• Undergraduate Choice Award: The Graduate School partnered with the Office for Undergraduate Research and Artistry to sponsor the Undergraduate Choice Awards through which each category of the Graduate Student Showcase will be judged by a team of undergraduate scholars. This category is designed to expose undergraduates to graduate level scholarship, facilitate the training of undergraduates in the critical analysis of scholarly products, and to reward graduate students whose work is perceived to be among the highest quality by the undergraduate team of judges. Two Graduate students in the Department of English received awards. In the Creative category, Cedar Brant won second prize ($75) for The Hidden Hinge: Mapping Memory and Myth through Poetry, and in the Research category John Whalen won third prize ($50) for The Utilization of Web-based Resources for Computer Assisted Vocabulary Learning

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SP15 Internships Available!

Believe it or not, it’s time to start thinking about classes for Spring 2015 – and that means it’s time to consider doing an internship! Below are currently available opportunities, though this list is likely to grow as the weeks pass, so stay tuned for more updates!

Unless otherwise noted, the internships listed below are open to qualifying undergraduate and graduate students. Please see English Department Internships Program webpage for more information on qualifying criteria: http://english.colostate.edu/undergrad/internships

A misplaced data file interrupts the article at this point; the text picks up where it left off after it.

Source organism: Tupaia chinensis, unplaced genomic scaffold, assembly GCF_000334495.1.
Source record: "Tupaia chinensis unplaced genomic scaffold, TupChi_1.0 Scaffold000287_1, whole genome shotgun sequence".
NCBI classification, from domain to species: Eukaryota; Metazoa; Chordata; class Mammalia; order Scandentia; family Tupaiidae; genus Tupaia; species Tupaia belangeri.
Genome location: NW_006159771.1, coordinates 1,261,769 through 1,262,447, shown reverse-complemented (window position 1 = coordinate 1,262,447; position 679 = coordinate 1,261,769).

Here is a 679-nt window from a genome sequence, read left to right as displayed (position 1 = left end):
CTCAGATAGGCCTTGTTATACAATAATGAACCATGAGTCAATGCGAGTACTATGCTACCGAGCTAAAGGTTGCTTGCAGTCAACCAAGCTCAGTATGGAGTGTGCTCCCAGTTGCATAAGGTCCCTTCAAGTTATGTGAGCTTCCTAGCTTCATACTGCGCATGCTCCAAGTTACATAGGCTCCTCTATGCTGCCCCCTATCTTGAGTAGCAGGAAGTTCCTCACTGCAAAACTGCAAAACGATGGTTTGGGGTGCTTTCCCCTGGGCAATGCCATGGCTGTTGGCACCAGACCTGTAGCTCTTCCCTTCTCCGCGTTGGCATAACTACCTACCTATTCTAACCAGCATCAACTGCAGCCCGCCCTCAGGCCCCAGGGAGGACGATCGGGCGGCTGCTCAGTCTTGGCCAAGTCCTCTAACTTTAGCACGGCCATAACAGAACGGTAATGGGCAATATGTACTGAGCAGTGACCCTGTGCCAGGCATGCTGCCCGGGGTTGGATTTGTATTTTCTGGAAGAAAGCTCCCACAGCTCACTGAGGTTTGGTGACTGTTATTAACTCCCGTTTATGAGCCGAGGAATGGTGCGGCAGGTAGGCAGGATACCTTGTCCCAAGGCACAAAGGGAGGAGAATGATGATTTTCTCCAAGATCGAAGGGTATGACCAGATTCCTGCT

Editorial and Publishing Internships

  • Editorial Interns, High Country News (Paonia, CO)
  • Editorial Interns, Bloomsbury Review (Denver, CO)
  • Publishing Assistant Interns (2), Bailiwick Press (Ft. Collins)

Education Internships

  • Grading Assistant, NCTE@CSU with Poudre High School (Ft. Collins)
  • Writing Coach and Grader, NCTE@CSU, Fort Collins High School (Ft. Collins)

Non-Profit/Communications/Other Internships

  • Production Assistant: KRFC 88.9 (radio) Poetry Show (Ft. Collins)
  • Communications Internship (2 positions): CSU English Department (Ft. Collins)
  • Communication and Social Media Intern: Poudre River Public Libraries (Ft. Collins)

Please contact Nancy Henke, Interim English Department Internship Coordinator, at Nancy.Henke@colostate.edu for more information on these internships and how to apply.

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Zambia Info Session Flyer
English Department Students,

There’s talk about an exciting opportunity to go to the lovely and quiet town of Livingstone, Zambia, right next to the world-famous Victoria Falls…for three-weeks…and with the possibility of earning up to three undergraduate or graduate internship credits! Would you be interested in such a thing? If so, keep reading…

Dr. Ellen Brinks will be taking students to Livingstone, Zambia over Summer 2015 to do experiential learning and internships through our Colorado State University Study Abroad program (and African Impact).